If you currently have a 70/30 stock to bond mix in your portfolio, give yourself some leeway and allow the weightings in each asset class to fluctuate. You could allow those weights to drift 5 to 10% away from their targets. If you are feeling nervous, sell some stocks and buy some bonds (or leave it in cash) and make it a 60/40 portfolio. That way you take some profits in stocks but don’t get out altogether and potentially miss a rally.
Or if you are feeling like taking on more risk, increase your weighting in stocks to 75% and lower bonds to 25%. You would still be close to your target asset allocation but you’ve tactically allowed your stocks to have a higher weight to increase risk.
If stocks take off, you can lock in some gains by rebalancing back to 70/30. If stocks fall and bonds rise then you will be closer to you target allocation again without having to make any further changes.
Another option would be to stick to the 70/30 allocation but increase the frequency with which you rebalance to those amounts. Most investors are set if they rebalance once or twice a year to their target weights.
If you are nervous at the moment because stocks (or bonds) have increased in value and want to book some gains, rebalance once a quarter or even once a month. This allows you lock in gains quicker and make more purchases of the laggards in your account (hence the phrase buy low, sell high).*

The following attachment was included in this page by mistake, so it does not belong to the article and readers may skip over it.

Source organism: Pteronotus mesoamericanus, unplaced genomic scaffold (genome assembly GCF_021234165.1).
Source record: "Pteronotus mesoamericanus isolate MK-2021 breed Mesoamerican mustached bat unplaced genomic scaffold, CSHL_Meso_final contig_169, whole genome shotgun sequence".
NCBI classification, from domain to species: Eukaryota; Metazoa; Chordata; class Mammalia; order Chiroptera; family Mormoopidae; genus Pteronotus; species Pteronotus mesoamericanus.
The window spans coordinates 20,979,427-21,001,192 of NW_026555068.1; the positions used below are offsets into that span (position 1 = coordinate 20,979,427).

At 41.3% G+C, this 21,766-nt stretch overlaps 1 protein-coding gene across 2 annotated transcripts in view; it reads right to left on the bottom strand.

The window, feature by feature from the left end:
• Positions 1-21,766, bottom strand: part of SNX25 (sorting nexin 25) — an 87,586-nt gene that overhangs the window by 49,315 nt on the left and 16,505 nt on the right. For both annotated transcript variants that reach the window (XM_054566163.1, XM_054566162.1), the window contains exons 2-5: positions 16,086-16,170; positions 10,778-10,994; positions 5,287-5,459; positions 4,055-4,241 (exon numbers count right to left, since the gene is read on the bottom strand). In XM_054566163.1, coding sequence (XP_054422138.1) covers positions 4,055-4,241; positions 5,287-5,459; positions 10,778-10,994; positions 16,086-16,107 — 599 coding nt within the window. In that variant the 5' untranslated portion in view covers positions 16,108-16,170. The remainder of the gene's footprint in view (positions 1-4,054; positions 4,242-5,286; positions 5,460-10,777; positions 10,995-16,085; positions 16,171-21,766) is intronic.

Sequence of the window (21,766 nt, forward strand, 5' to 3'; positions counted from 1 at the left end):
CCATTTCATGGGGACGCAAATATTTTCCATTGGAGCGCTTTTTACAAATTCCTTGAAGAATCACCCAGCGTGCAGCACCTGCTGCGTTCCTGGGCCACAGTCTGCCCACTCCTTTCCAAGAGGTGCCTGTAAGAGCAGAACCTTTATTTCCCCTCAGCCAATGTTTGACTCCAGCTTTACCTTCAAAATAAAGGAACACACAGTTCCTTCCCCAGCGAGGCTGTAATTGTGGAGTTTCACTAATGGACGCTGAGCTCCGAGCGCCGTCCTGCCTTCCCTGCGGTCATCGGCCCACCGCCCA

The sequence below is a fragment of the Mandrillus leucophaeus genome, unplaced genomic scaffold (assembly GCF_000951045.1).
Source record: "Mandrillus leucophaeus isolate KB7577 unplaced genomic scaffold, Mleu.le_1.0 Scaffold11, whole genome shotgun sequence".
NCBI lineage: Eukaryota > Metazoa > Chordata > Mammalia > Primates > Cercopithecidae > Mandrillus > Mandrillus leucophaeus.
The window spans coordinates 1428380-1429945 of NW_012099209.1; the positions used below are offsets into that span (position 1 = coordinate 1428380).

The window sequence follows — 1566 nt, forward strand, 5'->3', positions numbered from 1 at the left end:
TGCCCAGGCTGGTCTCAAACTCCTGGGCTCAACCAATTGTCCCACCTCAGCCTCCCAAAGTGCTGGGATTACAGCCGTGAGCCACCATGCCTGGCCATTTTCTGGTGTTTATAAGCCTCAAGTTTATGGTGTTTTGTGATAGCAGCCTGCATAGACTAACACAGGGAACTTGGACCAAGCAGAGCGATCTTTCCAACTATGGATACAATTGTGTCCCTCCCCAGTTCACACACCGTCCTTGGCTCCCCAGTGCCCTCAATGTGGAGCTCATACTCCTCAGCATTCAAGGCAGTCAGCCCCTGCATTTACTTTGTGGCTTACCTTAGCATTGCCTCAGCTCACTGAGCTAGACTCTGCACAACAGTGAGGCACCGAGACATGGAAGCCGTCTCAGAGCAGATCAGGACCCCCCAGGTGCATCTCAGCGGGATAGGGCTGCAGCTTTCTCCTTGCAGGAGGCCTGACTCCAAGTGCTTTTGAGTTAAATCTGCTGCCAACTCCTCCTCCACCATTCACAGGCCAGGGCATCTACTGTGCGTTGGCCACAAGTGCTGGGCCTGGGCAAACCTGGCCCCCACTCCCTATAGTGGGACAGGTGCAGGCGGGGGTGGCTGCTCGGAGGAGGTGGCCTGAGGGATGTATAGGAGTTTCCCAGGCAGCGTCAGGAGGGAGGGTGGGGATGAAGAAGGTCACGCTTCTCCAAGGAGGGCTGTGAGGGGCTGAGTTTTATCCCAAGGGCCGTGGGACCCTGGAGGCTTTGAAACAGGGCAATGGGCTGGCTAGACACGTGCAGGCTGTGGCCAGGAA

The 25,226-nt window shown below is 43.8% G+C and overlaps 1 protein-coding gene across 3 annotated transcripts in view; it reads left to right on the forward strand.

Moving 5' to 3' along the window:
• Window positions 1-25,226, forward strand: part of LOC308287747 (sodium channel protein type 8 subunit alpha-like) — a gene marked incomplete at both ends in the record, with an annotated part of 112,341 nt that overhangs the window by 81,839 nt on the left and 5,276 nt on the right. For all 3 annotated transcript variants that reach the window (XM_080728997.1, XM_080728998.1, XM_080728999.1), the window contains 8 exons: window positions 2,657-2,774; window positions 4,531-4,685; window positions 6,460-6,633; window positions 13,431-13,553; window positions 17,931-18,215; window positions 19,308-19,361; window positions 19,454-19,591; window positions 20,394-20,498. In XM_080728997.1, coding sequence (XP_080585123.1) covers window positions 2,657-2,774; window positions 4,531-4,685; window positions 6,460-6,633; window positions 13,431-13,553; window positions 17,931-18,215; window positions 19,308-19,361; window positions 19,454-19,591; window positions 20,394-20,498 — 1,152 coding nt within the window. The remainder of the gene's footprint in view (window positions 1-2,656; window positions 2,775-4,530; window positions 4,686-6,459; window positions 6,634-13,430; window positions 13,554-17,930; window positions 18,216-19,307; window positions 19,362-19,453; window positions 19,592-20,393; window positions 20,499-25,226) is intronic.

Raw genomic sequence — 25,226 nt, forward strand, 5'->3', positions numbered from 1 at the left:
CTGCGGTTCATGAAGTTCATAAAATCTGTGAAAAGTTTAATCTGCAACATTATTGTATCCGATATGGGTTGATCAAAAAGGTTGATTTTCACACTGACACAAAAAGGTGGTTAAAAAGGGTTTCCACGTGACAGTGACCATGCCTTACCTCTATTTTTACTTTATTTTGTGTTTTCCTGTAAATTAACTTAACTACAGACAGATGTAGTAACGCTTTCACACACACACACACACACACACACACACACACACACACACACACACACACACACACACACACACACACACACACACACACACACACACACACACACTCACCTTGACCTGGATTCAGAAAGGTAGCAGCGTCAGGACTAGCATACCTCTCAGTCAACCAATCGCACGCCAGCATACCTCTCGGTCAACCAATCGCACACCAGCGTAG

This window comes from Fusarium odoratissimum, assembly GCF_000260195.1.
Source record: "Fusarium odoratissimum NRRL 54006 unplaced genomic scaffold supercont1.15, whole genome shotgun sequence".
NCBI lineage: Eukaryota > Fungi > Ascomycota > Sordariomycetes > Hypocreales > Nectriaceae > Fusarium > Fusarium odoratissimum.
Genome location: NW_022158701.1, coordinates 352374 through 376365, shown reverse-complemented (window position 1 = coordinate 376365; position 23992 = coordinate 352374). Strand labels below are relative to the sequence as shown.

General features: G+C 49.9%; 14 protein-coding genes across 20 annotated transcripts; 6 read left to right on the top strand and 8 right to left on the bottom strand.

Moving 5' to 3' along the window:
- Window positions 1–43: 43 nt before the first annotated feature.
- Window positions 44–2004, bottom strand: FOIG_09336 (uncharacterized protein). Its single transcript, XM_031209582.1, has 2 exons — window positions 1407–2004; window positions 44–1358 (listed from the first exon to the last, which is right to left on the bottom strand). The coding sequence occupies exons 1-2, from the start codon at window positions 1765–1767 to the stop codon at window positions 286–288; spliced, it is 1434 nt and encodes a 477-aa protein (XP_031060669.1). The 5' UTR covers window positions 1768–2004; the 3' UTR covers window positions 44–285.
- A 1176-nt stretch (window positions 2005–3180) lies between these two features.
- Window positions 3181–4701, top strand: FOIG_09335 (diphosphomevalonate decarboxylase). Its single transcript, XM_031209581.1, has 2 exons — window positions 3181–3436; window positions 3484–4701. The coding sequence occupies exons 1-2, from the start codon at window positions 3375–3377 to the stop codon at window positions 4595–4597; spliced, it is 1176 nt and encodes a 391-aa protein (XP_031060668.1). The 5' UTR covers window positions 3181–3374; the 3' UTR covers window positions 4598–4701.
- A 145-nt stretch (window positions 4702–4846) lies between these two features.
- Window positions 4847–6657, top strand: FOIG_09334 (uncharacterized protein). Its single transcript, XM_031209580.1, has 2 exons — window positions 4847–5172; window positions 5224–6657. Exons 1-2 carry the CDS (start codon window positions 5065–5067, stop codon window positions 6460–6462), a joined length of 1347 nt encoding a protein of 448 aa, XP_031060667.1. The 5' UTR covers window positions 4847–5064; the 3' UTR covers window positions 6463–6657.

*Make sure this is done in a tax-advantaged account like a 401(k) or IRA to avoid paying short-term capital gain taxes. If making these moves in a taxable account, just change the amount you put into each asset class each time you make a contribution or rebalance.
Trying to time the market requires being right twice. You have to get out of the market by selling at the right time and you have to eventually get back in at the right point. Psychologically it will be nearly impossible to get both of these decisions right. Most humans have a negativity bias meaning that we perceive negative news to have a bigger impact than positive news.
That’s why studies have shown that the pain we receive from losing is much greater than the joy we receive from winning. And the recency bias means that we put way too much weight on what has been going on in the short term. We extrapolate that view going forward. The market has been going up lately so you feel great or the market has been getting killed lately so you feel terrible about it.